Position on upper lip

Discussion in 'Trumpet Discussion' started by trmpt_plyr, Sep 15, 2009.

  1. trmpt_plyr

    trmpt_plyr Pianissimo User

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    should the top of the mouthpieces interior be over the top lip or on it? Doesit really matter? Should the top of the interior of the mouthpiece be over the top of the upper lip? or should it be on it? Does it really matter?
     
  2. ChaseFan

    ChaseFan Banned

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    Different people are born with different embouchures
    so there are no absolute rules for mouthpiece placement for all players.

    What is good for a player with one type of embouchure can be bad for a person with another type of embouchure.

    Look at "Reinhardt's Embouchure Types" at the middle of the page at
    An Introduction to Donald S. Reinhardt's Pivot System
    to see the various embouchures and mouthpiece placements that people are born with.

    I think my dad once posted about how he discovered his embouchure type and how it made a big difference in his playing.

    Dean
     
  3. rowuk

    rowuk Moderator Staff Member

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    The general rule of thumb is that the RED belongs in the cup. Other than that, embouchure discussions are pretty much useless as there are many more factors than just the lips and only a decent teacher can really point you in the right direction.
     
  4. trmpt_plyr

    trmpt_plyr Pianissimo User

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    Is it true that playing higher up will give you greater endurance since the higher part of the lip is thicker?
     
  5. ChaseFan

    ChaseFan Banned

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    No.

    As I already pointed out with the Web link I provided,
    different people are born with different embouchure types.

    What is good for one embouchure type can be bad for a different embouchure type.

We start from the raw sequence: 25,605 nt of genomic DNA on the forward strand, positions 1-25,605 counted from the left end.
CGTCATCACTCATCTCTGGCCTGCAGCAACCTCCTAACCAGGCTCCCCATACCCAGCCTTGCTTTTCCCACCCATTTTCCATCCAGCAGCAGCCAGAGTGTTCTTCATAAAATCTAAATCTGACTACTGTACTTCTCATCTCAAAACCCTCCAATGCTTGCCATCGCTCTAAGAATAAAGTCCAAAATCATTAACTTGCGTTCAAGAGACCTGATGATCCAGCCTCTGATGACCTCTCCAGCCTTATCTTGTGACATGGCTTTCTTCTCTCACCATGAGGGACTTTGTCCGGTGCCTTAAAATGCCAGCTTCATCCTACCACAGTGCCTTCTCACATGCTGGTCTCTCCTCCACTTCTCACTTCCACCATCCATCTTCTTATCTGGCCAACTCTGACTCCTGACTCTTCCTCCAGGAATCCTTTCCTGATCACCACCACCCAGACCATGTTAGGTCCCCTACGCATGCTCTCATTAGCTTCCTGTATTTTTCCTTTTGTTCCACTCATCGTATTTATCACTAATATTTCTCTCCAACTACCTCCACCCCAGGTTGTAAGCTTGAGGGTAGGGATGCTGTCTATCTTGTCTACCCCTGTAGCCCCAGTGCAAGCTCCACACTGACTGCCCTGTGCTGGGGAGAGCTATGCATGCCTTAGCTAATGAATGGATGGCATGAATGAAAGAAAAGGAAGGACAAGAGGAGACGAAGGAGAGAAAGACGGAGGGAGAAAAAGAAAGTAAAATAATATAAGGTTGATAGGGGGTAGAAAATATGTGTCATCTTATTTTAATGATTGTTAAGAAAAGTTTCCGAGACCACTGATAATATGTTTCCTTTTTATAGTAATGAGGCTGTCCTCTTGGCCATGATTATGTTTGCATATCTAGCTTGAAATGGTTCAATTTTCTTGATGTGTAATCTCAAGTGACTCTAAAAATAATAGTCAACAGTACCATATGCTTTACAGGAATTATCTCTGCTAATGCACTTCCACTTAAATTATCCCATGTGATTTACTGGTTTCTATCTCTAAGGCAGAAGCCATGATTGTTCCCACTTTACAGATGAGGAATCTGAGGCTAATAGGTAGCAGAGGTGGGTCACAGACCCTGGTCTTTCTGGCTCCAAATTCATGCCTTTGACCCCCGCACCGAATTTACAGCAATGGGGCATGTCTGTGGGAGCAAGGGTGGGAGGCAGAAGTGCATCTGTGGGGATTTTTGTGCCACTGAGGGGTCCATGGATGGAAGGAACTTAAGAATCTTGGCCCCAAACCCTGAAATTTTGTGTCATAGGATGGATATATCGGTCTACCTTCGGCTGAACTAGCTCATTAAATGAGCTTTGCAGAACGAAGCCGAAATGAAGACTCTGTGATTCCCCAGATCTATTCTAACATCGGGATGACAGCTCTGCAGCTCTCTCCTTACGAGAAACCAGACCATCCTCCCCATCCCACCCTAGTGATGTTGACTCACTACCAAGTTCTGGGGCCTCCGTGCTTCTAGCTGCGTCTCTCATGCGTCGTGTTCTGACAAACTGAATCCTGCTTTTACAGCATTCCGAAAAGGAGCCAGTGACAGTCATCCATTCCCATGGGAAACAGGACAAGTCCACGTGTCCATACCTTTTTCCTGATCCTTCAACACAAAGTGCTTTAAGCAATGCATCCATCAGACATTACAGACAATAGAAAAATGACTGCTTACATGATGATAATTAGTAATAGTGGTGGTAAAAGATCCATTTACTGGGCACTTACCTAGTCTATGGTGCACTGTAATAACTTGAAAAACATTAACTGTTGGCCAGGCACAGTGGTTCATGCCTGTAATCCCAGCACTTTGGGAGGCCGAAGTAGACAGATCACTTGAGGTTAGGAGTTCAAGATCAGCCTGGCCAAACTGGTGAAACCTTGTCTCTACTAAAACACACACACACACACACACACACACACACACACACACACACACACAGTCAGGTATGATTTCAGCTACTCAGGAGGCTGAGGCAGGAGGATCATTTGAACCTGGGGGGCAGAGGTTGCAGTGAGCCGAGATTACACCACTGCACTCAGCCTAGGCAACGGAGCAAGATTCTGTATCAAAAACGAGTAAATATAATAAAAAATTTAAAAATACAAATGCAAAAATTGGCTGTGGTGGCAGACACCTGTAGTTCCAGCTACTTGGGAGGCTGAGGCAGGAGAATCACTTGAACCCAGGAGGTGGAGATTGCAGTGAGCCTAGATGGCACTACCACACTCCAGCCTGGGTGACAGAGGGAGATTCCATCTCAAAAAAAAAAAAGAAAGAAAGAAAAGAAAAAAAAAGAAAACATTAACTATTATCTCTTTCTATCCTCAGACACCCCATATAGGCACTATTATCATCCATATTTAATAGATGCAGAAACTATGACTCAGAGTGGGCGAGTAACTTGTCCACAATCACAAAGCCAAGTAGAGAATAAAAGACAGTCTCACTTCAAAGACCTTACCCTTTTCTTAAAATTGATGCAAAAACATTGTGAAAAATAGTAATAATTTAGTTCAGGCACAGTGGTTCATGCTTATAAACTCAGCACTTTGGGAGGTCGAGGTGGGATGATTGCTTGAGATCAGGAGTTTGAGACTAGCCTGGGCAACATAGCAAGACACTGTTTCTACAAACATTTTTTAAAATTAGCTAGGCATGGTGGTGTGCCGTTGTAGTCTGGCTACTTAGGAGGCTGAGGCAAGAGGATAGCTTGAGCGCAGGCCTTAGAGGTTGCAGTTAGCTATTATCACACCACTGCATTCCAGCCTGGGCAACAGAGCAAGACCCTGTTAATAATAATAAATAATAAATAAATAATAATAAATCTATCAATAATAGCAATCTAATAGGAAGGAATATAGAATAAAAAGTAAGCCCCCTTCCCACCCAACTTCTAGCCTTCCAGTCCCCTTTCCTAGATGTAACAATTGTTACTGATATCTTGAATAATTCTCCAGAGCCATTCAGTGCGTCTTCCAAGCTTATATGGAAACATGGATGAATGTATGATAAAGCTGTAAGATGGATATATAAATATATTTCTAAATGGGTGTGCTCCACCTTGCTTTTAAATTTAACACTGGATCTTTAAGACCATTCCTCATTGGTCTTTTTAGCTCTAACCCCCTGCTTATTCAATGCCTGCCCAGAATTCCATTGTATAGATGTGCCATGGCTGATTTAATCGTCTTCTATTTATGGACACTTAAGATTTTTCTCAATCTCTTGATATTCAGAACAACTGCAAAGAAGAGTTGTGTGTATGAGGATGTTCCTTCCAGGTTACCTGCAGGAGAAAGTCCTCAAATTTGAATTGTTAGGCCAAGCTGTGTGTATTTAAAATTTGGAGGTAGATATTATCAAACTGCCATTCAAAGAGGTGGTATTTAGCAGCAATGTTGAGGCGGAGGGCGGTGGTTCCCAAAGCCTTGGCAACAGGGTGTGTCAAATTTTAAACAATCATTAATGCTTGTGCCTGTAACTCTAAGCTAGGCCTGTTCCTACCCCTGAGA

Dean
     
  6. rowuk

    rowuk Moderator Staff Member

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    Endurance comes from practice. Get the magic of the "embouchure" out of your head. While it is true that a few players get lucky, the only method that gets you to the point where it might even be interesting to try something new, is plain old hard work.

    I have found in over 30 years of teaching that the winning combination is the attitude of the player and a supportive environment to include the family and trumpet teacher. All attempts to intellectualize and perfect the approach to the trumpet FAIL without those two factors.

    My lower lip is much thicker by the way. Power does not come from the lips, it comes from your breath support. The muscles in your face are finely tuned when you practice sensibly and a lot. They are not made strong with the same techniques that work with arms and legs. We must dose our movements in the face much more carefully. That involves fine motor skills.
     
  7. Liblip

    Liblip New Friend

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    Red in the cup is the convention, but I've seen other embouchures that compensate for individual challenges. My previous teacher grew up wearing braces, and developed a lifelong habit of wrapping his 7C with the upper lip and playing with the lower lip. Looks and sounds crazy, but he plays his silver French Selmer like an angel. -Ed
     
  8. rowuk

    rowuk Moderator Staff Member

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    I have seen all sorts of stuff too. Most always venturing too far away limits something. Without a good teacher it is best to play it safe instead of looking for justification with the exceptions.
     
  9. Bob Grier

    Bob Grier Forte User

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    Pay attention to rowuk. I echo what he's saying and I've been teaching trumpet for 30 years.
     
  10. skankin'dan

    skankin'dan Pianissimo User

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    So long as you are comfy with it, I'm sure it's okay. Although have a teacher (if you can get one or already have one) verify, because he/she will give you a much more accurate response.
     

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